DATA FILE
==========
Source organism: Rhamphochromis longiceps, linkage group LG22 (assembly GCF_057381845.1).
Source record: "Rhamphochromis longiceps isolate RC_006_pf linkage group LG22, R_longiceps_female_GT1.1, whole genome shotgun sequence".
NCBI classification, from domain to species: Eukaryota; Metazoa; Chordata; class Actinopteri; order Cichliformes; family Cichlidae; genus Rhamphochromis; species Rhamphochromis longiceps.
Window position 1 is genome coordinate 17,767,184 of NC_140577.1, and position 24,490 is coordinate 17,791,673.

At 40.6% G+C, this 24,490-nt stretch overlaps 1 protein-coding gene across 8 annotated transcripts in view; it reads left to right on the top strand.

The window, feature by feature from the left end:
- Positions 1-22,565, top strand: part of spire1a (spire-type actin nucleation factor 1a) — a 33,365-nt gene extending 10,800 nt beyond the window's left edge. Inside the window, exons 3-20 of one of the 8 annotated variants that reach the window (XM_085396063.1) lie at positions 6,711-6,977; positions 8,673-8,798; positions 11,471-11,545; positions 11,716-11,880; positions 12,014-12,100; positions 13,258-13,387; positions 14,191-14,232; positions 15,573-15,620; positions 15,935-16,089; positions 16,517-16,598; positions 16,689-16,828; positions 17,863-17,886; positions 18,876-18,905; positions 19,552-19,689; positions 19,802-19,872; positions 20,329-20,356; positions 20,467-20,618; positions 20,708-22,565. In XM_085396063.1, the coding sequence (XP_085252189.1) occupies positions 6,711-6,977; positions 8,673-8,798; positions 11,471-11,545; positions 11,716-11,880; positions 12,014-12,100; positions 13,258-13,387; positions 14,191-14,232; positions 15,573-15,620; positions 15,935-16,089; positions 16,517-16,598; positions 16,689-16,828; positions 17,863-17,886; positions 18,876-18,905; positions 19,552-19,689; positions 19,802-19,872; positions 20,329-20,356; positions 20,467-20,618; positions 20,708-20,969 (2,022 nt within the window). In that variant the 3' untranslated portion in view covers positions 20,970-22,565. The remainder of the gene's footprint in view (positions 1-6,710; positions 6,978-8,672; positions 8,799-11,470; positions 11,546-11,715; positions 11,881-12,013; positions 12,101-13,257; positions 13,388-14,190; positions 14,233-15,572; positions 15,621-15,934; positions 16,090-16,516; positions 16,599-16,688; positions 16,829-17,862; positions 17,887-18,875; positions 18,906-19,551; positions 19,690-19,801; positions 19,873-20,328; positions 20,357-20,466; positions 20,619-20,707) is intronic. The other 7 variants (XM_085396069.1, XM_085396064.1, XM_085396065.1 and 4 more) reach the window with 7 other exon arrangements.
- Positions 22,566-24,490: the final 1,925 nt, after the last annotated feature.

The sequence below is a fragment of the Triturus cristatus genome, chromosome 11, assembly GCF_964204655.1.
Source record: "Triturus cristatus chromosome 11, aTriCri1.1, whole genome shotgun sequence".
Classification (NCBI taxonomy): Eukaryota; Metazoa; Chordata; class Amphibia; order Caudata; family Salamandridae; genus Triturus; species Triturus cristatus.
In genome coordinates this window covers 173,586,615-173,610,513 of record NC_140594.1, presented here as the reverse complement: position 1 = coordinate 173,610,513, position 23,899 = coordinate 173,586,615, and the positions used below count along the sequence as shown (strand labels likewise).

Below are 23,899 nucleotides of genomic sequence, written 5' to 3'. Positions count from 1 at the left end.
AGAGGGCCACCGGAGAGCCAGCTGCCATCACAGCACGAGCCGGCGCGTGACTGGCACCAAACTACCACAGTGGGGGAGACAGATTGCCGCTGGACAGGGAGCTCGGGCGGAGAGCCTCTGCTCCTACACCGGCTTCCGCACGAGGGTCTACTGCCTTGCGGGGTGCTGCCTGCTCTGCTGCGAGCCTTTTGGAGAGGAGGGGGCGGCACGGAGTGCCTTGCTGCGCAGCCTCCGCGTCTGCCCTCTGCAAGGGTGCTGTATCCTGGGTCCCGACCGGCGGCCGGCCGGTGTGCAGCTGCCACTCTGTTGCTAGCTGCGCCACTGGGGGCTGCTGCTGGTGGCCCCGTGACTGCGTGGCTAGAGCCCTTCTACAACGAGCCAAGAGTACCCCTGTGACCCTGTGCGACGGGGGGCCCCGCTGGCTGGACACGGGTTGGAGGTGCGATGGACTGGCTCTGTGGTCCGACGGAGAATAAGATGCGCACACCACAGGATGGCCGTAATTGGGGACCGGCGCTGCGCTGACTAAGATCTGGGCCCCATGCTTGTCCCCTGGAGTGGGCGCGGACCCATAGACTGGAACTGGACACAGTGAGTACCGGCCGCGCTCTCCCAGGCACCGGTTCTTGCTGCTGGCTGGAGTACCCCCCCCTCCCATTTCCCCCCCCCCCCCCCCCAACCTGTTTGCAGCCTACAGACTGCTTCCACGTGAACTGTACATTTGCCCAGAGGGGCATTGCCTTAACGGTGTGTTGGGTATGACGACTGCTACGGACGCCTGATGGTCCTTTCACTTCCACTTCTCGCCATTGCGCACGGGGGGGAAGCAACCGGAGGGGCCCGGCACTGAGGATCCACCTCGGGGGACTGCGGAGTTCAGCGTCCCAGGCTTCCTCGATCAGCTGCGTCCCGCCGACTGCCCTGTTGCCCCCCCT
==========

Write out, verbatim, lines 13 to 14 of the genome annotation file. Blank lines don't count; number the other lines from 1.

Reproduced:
Below are 23,899 nucleotides of genomic sequence, written 5' to 3'. Positions count from 1 at the left end.
AGAGGGCCACCGGAGAGCCAGCTGCCATCACAGCACGAGCCGGCGCGTGACTGGCACCAAACTACCACAGTGGGGGAGACAGATTGCCGCTGGACAGGGAGCTCGGGCGGAGAGCCTCTGCTCCTACACCGGCTTCCGCACGAGGGTCTACTGCCTTGCGGGGTGCTGCCTGCTCTGCTGCGAGCCTTTTGGAGAGGAGGGGGCGGCACGGAGTGCCTTGCTGCGCAGCCTCCGCGTCTGCCCTCTGCAAGGGTGCTGTATCCTGGGTCCCGACCGGCGGCCGGCCGGTGTGCAGCTGCCACTCTGTTGCTAGCTGCGCCACTGGGGGCTGCTGCTGGTGGCCCCGTGACTGCGTGGCTAGAGCCCTTCTACAACGAGCCAAGAGTACCCCTGTGACCCTGTGCGACGGGGGGCCCCGCTGGCTGGACACGGGTTGGAGGTGCGATGGACTGGCTCTGTGGTCCGACGGAGAATAAGATGCGCACACCACAGGATGGCCGTAATTGGGGACCGGCGCTGCGCTGACTAAGATCTGGGCCCCATGCTTGTCCCCTGGAGTGGGCGCGGACCCATAGACTGGAACTGGACACAGTGAGTACCGGCCGCGCTCTCCCAGGCACCGGTTCTTGCTGCTGGCTGGAGTACCCCCCCCTCCCATTTCCCCCCCCCCCCCCCCCAACCTGTTTGCAGCCTACAGACTGCTTCCACGTGAACTGTACATTTGCCCAGAGGGGCATTGCCTTAACGGTGTGTTGGGTATGACGACTGCTACGGACGCCTGATGGTCCTTTCACTTCCACTTCTCGCCATTGCGCACGGGGGGGAAGCAACCGGAGGGGCCCGGCACTGAGGATCCACCTCGGGGGACTGCGGAGTTCAGCGTCCCAGGCTTCCTCGATCAGCTGCGTCCCGCCGACTGCCCTGTTGCCCCCCCT